Sport Horse Racing

Tuesday 18 June 2019

Military precision can pay $6m Breeders' dividend for O'Brien

Trainer Aidan O’Brien. Photo: INPHO
Trainer Aidan O’Brien. Photo: INPHO
Wayne Bailey

Wayne Bailey

The Breeders' Cup, the nearest thing to a world championship for racehorses, takes place at Churchill Downs today and, as dusk falls on Kentucky, racing's spiritual home in America, it will conclude with the $6 million (€5.25m) Classic - a race which has established itself as the most important all-age dirt race on the planet.

The $30m (€26m) meeting has attracted 39 runners from Europe, a record contingent of raiders, and 13 of them are trained by Aidan O'Brien.

Seeing his string, all Group One horses, in Indian file, a length between them like a military parade on the track on Thursday was up there with watching 40 horses heading to the first fence in the Grand National or the Derby field sweeping round Tattenham Corner; one of the great sights in racing.

On what is essentially a chaotic highway in the mornings, where it is pretty much every man for himself, O'Brien's string represented order and uniformity and it was a stark reminder to everyone, European and American, human and horse, of the stable's power.

The challenge facing the Europeans is not the travelling as it was when the Breeders' Cup was first established 35 years ago.

That has long been sorted and as O'Brien, who has three runners in the Melbourne Cup on Tuesday, said: "The world has gone a small place now."

While Europeans are traditionally strong on turf, the problem on dirt is the American style of racing where pace and early aggression are king.

Races are run hard from the start and they go faster in the first quarter than they do the last quarter. In Europe, races generally finish faster than they start.

An even greater problem on the dirt is the kickback, which if sitting behind the leaders, is like being sandblasted.

That will come as a shock for Roaring Lion, the four-time Group One winner which runs in the Classic as something as an afterthought, but not for Mendelssohn, which has been aimed at this race since winning the Juvenile Turf at Del Mar last year.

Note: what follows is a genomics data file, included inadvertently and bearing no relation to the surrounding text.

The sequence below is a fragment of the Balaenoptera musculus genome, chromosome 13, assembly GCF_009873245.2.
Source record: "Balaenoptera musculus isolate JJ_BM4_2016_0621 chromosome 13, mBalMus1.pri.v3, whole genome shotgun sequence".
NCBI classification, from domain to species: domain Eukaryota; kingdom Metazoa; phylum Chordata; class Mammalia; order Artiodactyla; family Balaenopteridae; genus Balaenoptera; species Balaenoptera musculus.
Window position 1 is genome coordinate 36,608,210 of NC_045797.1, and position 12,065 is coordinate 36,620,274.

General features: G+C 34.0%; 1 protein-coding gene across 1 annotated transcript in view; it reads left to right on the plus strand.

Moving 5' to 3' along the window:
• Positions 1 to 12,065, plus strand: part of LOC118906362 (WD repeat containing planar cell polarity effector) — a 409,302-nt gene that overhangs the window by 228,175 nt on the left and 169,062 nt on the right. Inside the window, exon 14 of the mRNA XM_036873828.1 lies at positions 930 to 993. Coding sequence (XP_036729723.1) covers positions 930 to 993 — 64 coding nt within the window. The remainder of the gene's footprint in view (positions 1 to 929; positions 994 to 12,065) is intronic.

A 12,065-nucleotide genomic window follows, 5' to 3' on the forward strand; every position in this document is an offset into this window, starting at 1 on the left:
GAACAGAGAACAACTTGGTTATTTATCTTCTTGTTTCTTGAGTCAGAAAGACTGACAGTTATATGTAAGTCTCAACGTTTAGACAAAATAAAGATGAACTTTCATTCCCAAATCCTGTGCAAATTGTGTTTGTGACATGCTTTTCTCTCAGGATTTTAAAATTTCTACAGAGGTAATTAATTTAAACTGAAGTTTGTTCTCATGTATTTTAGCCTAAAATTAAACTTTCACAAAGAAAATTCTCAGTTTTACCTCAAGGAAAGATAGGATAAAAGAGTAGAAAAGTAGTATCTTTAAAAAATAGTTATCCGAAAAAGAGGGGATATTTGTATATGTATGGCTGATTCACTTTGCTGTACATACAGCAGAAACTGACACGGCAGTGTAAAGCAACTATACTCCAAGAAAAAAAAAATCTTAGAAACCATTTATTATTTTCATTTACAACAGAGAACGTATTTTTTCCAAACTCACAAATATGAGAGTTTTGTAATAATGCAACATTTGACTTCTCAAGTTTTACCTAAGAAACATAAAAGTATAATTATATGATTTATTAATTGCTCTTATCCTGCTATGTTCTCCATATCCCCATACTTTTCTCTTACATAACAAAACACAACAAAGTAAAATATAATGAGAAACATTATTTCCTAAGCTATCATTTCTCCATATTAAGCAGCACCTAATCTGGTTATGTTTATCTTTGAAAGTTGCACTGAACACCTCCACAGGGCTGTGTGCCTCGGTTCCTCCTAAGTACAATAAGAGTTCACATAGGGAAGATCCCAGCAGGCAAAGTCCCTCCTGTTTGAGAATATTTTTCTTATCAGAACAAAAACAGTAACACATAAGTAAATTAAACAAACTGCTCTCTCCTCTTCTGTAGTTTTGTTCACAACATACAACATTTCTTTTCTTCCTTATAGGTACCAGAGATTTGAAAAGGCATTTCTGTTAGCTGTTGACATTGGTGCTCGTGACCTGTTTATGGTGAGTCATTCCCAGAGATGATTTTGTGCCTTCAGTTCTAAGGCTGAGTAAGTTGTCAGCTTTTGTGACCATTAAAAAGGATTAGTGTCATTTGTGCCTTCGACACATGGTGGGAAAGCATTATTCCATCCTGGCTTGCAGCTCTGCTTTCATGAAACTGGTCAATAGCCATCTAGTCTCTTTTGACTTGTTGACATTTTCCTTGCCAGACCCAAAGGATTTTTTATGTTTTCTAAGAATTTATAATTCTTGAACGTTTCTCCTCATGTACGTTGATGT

If not quite an obsession for O'Brien, the race has become something of a holy grail and having had a few near misses, he has taken all he has learned and tweaked it, sending Mendelssohn to America monthly for prep-races.

There is always a lot of reading between the lines with O'Brien, but I believe he is convinced the dirt-bred colt is now primed after his third behind Discreet Lover in the Jockey Club Stakes at Belmont.

Pleased "It was what we wanted. A good strong fast pace and what really pleased us was that he didn't wilt at the line. He knows what's expected and we felt we had to do something different [giving him dirt practice] to win the race," he said.

If ever there was a year for the Europeans to give the Classic a go, this is it. The race has an open look although I anticipate Catholic Boy, which beat Mendelssohn at Saratoga, to be a major threat.

The dual Arc winner Enable will be a warm order to become the first horse to win an Arc and Breeders' Cup in the same year rather than the ninth to have failed.

On soft ground though, stall two on chewed up ground loses some of its attraction and at the prices O'Brien's Magical may be a better bet.

They say that you can tell a horse's well-being by the shine on its coat, if that is the case then Wild Illusion will win. (© Daily Telegraph, London)

Irish Independent

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